Russia has hosted various talks between Syria and Turkey (at lower levels--their heads of state refuse to meet) in attempt to mitigate or solve the issue of the presence of Turkish troops in Syria, which the latter officially regards as unjustified occupation, e.g.:

Encouraged by President Bashar al-Assad's ally Russia, Syrian and Turkish officials held meetings last year, in a move towards normalising ties between states on opposing sides of Syria's 12-year-long conflict.

But Assad this month ruled out any meeting with Turkish President Tayyip Erdogan until Turkey is ready to withdraw its military from northern Syria, deemed occupying forces by the Syrian president. [...]

"However, since there will be no ministerial-level participation and the meeting will be at a technical level, significant decisions are not expected."

What is Russia's position regarding this Turkish military presence in Syria though? Do they condemn it? If so, in what terms and how often?

FWTW, there's a UNSC resolution (2336 from 2016) which mentions no occupation whatsoever, but

Welcomes and supports the efforts by Russia and Turkey to end violence in Syria and jumpstart a political process, and takes note of the documents issued by Russia and Turkey in this regard.

Although of course passing a condemnation in the UN is much harder than issuing one to the press on your own. So, did Russia do the latter, sometimes, in re Turkish troops in Syria?


2 Answers 2


This is only a partial answer, but in the aforementioned submission to the UN, in fact establishes Russia and Türkiye as guarantors of a ceasefire, as agreed between the two of them. Among the measures mentioned for the enforcement thereof are for them two powers to "establish checkpoints in residential areas in the vicinity of the actual line of contact among the Parties" (the latter refers to Syrian army and opposition forces). So at least some Turkish troops' presence in Syria were thus (perhaps) considered legal by Moscow. Of note however, the Syrian gov't doesn't just sign off on that; it's a statement released only by Russia and Türkiye. (In that package, there's a separate written agreement by the SAR to a ceasefire, co-signed (just) with Russia. But that latter document makes no mention whatsoever of the Turkish troops.)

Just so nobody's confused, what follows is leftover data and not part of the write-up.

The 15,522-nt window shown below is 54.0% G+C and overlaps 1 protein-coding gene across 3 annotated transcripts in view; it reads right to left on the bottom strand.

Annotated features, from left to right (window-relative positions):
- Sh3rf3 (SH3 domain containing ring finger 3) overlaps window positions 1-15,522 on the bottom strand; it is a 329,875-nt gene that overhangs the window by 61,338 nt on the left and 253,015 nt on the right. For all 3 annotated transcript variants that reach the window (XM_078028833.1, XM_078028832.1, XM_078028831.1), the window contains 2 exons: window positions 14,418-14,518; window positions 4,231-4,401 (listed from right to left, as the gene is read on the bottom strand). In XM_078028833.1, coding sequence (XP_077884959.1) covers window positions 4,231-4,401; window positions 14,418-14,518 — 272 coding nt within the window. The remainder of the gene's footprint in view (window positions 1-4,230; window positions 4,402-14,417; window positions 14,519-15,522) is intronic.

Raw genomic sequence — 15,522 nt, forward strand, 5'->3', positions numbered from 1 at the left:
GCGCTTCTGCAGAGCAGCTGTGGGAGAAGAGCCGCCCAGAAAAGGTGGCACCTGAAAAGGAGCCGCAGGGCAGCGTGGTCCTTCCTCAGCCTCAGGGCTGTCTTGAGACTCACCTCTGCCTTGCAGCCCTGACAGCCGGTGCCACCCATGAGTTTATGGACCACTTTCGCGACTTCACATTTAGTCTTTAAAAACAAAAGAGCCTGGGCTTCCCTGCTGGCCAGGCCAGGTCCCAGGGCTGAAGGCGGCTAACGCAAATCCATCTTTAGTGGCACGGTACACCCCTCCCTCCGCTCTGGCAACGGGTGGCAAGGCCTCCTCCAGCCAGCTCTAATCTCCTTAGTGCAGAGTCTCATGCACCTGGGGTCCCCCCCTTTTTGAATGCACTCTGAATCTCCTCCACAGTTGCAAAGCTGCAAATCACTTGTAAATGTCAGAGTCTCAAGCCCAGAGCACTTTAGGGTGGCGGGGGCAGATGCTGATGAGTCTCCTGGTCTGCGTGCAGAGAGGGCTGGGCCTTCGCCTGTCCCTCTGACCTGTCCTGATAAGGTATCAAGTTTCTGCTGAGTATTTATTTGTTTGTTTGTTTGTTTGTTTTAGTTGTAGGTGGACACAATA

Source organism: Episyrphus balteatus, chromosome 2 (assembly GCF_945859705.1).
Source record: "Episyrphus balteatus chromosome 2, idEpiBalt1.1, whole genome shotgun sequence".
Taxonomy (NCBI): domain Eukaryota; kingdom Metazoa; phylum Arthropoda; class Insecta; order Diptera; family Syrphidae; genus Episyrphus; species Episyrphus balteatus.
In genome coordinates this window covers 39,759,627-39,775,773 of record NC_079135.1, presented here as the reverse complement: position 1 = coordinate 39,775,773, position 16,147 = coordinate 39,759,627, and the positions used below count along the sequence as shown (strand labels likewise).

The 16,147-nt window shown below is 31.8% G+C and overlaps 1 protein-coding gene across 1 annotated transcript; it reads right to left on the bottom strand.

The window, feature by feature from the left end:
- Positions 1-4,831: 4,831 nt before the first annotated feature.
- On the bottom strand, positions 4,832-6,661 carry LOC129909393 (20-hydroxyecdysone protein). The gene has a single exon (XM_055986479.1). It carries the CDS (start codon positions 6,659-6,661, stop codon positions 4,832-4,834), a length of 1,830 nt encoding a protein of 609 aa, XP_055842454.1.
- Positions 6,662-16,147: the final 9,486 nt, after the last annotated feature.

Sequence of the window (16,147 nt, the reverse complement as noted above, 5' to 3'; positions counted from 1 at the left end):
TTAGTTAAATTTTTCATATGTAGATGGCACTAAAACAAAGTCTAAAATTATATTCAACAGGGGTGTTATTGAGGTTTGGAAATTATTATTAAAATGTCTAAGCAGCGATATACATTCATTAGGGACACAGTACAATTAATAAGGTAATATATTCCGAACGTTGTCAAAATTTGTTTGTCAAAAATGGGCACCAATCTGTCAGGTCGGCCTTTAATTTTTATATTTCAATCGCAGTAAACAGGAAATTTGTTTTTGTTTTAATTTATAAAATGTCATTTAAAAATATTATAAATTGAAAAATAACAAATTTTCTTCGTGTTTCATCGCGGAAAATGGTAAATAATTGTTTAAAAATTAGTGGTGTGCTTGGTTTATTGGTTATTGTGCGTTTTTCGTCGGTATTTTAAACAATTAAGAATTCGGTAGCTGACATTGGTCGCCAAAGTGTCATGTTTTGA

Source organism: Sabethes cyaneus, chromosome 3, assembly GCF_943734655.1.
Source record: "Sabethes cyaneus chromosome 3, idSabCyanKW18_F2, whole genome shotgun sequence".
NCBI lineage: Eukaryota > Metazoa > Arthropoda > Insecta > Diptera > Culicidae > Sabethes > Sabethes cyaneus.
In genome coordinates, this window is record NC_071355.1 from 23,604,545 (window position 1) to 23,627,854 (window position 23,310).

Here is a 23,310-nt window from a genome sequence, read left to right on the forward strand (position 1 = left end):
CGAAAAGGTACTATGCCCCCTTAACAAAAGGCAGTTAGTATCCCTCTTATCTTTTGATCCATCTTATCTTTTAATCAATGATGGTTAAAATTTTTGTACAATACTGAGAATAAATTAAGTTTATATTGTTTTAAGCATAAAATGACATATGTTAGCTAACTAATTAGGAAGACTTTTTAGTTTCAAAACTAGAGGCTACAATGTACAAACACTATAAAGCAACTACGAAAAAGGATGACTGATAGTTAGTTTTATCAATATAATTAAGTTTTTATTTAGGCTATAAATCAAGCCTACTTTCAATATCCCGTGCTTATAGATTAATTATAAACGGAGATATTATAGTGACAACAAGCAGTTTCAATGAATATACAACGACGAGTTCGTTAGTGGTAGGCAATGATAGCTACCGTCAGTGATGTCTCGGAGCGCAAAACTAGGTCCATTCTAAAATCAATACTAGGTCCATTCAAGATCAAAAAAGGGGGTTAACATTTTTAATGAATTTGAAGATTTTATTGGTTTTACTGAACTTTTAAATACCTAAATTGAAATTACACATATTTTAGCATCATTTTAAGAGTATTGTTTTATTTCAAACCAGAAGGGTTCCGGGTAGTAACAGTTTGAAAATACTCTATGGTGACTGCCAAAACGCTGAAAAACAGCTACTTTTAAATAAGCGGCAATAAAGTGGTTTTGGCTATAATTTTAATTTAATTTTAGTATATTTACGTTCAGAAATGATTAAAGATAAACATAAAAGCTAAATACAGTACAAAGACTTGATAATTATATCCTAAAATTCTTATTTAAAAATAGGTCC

Still, I'm interested in a fuller answer.

  • "So at least some Turkish troops' presence in Syria were thus (perhaps) considered legal by Moscow" <- I don't think this necessarily follows. An agreement among two foreign powers active in a third state in the middle of a civil war might acknowledge a situation on the ground without legitimizing it permanently or fully.
    – einpoklum
    Commented Dec 28, 2023 at 21:33
  • @einpoklum: fair enough. Come to think of it [some more], there are probably a number of ceasefire agreements that have similar characteristics (to what you mention), e.g. the one involving the [two] Koreas. Commented Dec 29, 2023 at 7:52

The cooperation between Moscow and Ankara in Syria is a good basis for both countries to test their political trust and learn to listen to the concerns of the other side, which have so far been largely ig- nored or pushed off the agenda [6]. The Syrian crisis was a test of the Russian-Turkish partnership, from the pronounced antagonism after shooting down the Russian plane in 2015, to highly coopera- tive relations in the preparation and implementation of peace processes in Astana, but they cannot be viewed separately from the development of other forms of economic and military relations2.


Russia welcomed Turkish presence and they've been collaborating to maintain peace and stability in the region as their interests aligned in Syria. Russia never condemned Turkey, although some incidents happened, they've been pushed off to the side.

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